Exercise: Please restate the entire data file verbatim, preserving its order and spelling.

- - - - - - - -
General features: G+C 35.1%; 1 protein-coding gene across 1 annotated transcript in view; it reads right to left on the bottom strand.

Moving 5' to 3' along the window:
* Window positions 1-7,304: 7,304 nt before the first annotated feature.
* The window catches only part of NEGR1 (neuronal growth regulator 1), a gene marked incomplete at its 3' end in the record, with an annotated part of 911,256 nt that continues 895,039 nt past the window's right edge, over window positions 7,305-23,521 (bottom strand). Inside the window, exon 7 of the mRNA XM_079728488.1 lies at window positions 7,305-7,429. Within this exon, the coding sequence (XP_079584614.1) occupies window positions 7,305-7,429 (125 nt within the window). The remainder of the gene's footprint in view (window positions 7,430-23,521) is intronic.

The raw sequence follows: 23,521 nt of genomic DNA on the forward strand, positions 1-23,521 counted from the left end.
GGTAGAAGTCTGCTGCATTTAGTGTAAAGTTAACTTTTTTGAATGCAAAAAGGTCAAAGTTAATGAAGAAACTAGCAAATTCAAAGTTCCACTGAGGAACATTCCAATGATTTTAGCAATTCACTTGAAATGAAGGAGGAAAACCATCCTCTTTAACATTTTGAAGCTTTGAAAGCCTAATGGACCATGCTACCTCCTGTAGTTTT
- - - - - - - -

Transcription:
General features: G+C 35.1%; 1 protein-coding gene across 1 annotated transcript in view; it reads right to left on the bottom strand.

Moving 5' to 3' along the window:
* Window positions 1-7,304: 7,304 nt before the first annotated feature.
* The window catches only part of NEGR1 (neuronal growth regulator 1), a gene marked incomplete at its 3' end in the record, with an annotated part of 911,256 nt that continues 895,039 nt past the window's right edge, over window positions 7,305-23,521 (bottom strand). Inside the window, exon 7 of the mRNA XM_079728488.1 lies at window positions 7,305-7,429. Within this exon, the coding sequence (XP_079584614.1) occupies window positions 7,305-7,429 (125 nt within the window). The remainder of the gene's footprint in view (window positions 7,430-23,521) is intronic.

The raw sequence follows: 23,521 nt of genomic DNA on the forward strand, positions 1-23,521 counted from the left end.
GGTAGAAGTCTGCTGCATTTAGTGTAAAGTTAACTTTTTTGAATGCAAAAAGGTCAAAGTTAATGAAGAAACTAGCAAATTCAAAGTTCCACTGAGGAACATTCCAATGATTTTAGCAATTCACTTGAAATGAAGGAGGAAAACCATCCTCTTTAACATTTTGAAGCTTTGAAAGCCTAATGGACCATGCTACCTCCTGTAGTTTT